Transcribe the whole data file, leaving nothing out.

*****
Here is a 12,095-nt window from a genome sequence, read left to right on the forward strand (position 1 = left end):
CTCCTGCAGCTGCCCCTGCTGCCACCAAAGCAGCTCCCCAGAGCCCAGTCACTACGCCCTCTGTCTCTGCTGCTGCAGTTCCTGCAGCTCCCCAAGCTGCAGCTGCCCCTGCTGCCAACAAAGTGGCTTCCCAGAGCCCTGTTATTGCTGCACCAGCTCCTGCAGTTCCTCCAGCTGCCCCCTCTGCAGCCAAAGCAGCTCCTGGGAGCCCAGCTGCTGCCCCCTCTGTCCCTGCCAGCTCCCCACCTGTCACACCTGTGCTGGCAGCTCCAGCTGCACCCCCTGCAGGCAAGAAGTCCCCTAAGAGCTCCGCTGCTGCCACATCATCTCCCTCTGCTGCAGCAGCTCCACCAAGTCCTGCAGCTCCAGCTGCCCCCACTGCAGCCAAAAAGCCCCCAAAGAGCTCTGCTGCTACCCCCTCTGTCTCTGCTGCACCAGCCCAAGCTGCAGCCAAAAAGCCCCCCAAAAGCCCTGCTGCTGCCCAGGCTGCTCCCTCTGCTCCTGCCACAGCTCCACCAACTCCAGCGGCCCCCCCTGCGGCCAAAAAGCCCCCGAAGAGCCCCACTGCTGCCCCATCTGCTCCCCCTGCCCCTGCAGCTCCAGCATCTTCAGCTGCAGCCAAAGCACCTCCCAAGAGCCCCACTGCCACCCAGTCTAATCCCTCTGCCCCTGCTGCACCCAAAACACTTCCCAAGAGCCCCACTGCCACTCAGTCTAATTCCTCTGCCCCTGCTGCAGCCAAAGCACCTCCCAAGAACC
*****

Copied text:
Here is a 12,095-nt window from a genome sequence, read left to right on the forward strand (position 1 = left end):
CTCCTGCAGCTGCCCCTGCTGCCACCAAAGCAGCTCCCCAGAGCCCAGTCACTACGCCCTCTGTCTCTGCTGCTGCAGTTCCTGCAGCTCCCCAAGCTGCAGCTGCCCCTGCTGCCAACAAAGTGGCTTCCCAGAGCCCTGTTATTGCTGCACCAGCTCCTGCAGTTCCTCCAGCTGCCCCCTCTGCAGCCAAAGCAGCTCCTGGGAGCCCAGCTGCTGCCCCCTCTGTCCCTGCCAGCTCCCCACCTGTCACACCTGTGCTGGCAGCTCCAGCTGCACCCCCTGCAGGCAAGAAGTCCCCTAAGAGCTCCGCTGCTGCCACATCATCTCCCTCTGCTGCAGCAGCTCCACCAAGTCCTGCAGCTCCAGCTGCCCCCACTGCAGCCAAAAAGCCCCCAAAGAGCTCTGCTGCTACCCCCTCTGTCTCTGCTGCACCAGCCCAAGCTGCAGCCAAAAAGCCCCCCAAAAGCCCTGCTGCTGCCCAGGCTGCTCCCTCTGCTCCTGCCACAGCTCCACCAACTCCAGCGGCCCCCCCTGCGGCCAAAAAGCCCCCGAAGAGCCCCACTGCTGCCCCATCTGCTCCCCCTGCCCCTGCAGCTCCAGCATCTTCAGCTGCAGCCAAAGCACCTCCCAAGAGCCCCACTGCCACCCAGTCTAATCCCTCTGCCCCTGCTGCACCCAAAACACTTCCCAAGAGCCCCACTGCCACTCAGTCTAATTCCTCTGCCCCTGCTGCAGCCAAAGCACCTCCCAAGAACC